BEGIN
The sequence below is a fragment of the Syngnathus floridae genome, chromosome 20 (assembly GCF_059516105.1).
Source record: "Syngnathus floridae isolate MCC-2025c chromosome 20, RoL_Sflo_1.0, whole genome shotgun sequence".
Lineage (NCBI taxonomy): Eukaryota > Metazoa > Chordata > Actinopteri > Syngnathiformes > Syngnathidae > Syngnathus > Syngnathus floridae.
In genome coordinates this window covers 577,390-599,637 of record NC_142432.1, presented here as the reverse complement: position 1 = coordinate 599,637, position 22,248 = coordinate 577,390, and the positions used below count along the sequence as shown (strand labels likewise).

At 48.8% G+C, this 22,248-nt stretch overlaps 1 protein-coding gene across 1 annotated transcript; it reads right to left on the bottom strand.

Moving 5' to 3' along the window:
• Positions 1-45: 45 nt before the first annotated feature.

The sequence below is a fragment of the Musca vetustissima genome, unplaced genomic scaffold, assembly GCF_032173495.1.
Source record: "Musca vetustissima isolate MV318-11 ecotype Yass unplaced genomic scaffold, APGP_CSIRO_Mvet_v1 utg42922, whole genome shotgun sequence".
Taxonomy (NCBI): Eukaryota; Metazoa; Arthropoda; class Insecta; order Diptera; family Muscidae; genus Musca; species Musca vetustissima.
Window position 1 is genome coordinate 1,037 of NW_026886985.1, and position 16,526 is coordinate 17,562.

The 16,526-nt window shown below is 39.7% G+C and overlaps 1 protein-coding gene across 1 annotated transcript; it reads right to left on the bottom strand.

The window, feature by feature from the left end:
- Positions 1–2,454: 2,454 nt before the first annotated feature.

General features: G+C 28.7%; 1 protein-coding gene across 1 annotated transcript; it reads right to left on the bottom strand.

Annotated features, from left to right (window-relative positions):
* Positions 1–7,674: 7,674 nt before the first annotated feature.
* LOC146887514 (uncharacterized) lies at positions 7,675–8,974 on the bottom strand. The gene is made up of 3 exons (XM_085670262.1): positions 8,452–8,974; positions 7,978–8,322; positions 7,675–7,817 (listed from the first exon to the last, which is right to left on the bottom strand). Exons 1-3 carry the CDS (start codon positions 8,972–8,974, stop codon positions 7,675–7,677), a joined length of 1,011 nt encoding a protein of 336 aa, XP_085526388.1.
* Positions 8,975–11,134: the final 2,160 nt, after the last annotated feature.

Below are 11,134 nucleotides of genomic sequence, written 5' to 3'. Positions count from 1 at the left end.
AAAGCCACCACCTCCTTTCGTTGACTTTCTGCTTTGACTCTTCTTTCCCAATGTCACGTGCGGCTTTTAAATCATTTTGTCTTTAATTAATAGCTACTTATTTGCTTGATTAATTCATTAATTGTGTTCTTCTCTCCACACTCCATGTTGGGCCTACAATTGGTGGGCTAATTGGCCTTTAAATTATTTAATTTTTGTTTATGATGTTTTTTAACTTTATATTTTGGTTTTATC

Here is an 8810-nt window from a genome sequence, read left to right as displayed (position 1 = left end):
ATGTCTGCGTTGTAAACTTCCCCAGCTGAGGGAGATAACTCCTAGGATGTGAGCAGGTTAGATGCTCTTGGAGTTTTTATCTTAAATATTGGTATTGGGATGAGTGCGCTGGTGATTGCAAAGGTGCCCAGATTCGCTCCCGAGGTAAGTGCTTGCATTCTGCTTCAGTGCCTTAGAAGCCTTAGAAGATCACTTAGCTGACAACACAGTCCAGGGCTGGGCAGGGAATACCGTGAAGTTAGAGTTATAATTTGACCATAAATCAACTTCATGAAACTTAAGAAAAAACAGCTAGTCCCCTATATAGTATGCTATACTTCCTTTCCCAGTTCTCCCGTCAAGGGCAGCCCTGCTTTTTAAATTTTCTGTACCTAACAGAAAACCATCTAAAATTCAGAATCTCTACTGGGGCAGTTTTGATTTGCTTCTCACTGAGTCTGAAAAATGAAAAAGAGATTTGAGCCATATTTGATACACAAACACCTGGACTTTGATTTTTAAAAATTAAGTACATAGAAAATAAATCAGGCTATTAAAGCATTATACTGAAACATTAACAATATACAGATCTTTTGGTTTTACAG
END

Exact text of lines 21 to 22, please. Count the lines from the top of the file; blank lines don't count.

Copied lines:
AAAGCCACCACCTCCTTTCGTTGACTTTCTGCTTTGACTCTTCTTTCCCAATGTCACGTGCGGCTTTTAAATCATTTTGTCTTTAATTAATAGCTACTTATTTGCTTGATTAATTCATTAATTGTGTTCTTCTCTCCACACTCCATGTTGGGCCTACAATTGGTGGGCTAATTGGCCTTTAAATTATTTAATTTTTGTTTATGATGTTTTTTAACTTTATATTTTGGTTTTATC

Here is an 8810-nt window from a genome sequence, read left to right as displayed (position 1 = left end):